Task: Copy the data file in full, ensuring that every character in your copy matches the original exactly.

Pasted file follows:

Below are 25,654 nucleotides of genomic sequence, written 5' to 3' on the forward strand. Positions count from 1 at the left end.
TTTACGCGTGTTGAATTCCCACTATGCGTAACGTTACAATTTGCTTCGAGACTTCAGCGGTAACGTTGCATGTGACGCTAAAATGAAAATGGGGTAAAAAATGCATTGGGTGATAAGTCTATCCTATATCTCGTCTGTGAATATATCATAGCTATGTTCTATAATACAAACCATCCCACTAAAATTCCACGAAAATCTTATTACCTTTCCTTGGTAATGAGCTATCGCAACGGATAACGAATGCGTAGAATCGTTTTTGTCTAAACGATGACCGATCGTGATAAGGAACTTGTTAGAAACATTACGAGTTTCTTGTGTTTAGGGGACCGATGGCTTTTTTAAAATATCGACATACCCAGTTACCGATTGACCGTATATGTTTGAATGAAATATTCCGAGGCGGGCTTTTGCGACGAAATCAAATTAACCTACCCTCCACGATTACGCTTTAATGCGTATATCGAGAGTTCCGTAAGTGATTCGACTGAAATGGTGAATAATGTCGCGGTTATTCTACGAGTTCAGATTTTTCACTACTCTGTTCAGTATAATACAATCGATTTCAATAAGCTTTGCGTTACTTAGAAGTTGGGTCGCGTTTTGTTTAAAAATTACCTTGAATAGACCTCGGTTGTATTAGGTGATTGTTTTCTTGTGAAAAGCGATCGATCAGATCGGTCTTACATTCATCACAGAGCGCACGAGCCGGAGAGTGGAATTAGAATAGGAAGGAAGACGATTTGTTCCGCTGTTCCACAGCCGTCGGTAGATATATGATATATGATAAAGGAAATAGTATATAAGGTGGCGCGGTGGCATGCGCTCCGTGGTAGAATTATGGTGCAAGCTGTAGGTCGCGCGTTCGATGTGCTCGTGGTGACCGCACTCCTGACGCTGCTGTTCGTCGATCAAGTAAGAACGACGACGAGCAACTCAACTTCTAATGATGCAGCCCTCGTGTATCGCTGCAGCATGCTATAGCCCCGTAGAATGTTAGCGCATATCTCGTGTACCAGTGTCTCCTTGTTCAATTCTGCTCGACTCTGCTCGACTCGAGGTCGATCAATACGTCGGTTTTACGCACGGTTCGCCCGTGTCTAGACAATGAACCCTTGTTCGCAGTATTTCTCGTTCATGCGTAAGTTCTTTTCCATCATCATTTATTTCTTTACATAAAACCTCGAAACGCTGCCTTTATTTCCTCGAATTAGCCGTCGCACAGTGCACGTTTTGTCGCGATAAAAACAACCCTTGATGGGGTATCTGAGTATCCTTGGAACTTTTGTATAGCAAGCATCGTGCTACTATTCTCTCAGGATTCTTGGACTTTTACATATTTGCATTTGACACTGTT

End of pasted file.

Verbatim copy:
Below are 25,654 nucleotides of genomic sequence, written 5' to 3' on the forward strand. Positions count from 1 at the left end.
TTTACGCGTGTTGAATTCCCACTATGCGTAACGTTACAATTTGCTTCGAGACTTCAGCGGTAACGTTGCATGTGACGCTAAAATGAAAATGGGGTAAAAAATGCATTGGGTGATAAGTCTATCCTATATCTCGTCTGTGAATATATCATAGCTATGTTCTATAATACAAACCATCCCACTAAAATTCCACGAAAATCTTATTACCTTTCCTTGGTAATGAGCTATCGCAACGGATAACGAATGCGTAGAATCGTTTTTGTCTAAACGATGACCGATCGTGATAAGGAACTTGTTAGAAACATTACGAGTTTCTTGTGTTTAGGGGACCGATGGCTTTTTTAAAATATCGACATACCCAGTTACCGATTGACCGTATATGTTTGAATGAAATATTCCGAGGCGGGCTTTTGCGACGAAATCAAATTAACCTACCCTCCACGATTACGCTTTAATGCGTATATCGAGAGTTCCGTAAGTGATTCGACTGAAATGGTGAATAATGTCGCGGTTATTCTACGAGTTCAGATTTTTCACTACTCTGTTCAGTATAATACAATCGATTTCAATAAGCTTTGCGTTACTTAGAAGTTGGGTCGCGTTTTGTTTAAAAATTACCTTGAATAGACCTCGGTTGTATTAGGTGATTGTTTTCTTGTGAAAAGCGATCGATCAGATCGGTCTTACATTCATCACAGAGCGCACGAGCCGGAGAGTGGAATTAGAATAGGAAGGAAGACGATTTGTTCCGCTGTTCCACAGCCGTCGGTAGATATATGATATATGATAAAGGAAATAGTATATAAGGTGGCGCGGTGGCATGCGCTCCGTGGTAGAATTATGGTGCAAGCTGTAGGTCGCGCGTTCGATGTGCTCGTGGTGACCGCACTCCTGACGCTGCTGTTCGTCGATCAAGTAAGAACGACGACGAGCAACTCAACTTCTAATGATGCAGCCCTCGTGTATCGCTGCAGCATGCTATAGCCCCGTAGAATGTTAGCGCATATCTCGTGTACCAGTGTCTCCTTGTTCAATTCTGCTCGACTCTGCTCGACTCGAGGTCGATCAATACGTCGGTTTTACGCACGGTTCGCCCGTGTCTAGACAATGAACCCTTGTTCGCAGTATTTCTCGTTCATGCGTAAGTTCTTTTCCATCATCATTTATTTCTTTACATAAAACCTCGAAACGCTGCCTTTATTTCCTCGAATTAGCCGTCGCACAGTGCACGTTTTGTCGCGATAAAAACAACCCTTGATGGGGTATCTGAGTATCCTTGGAACTTTTGTATAGCAAGCATCGTGCTACTATTCTCTCAGGATTCTTGGACTTTTACATATTTGCATTTGACACTGTT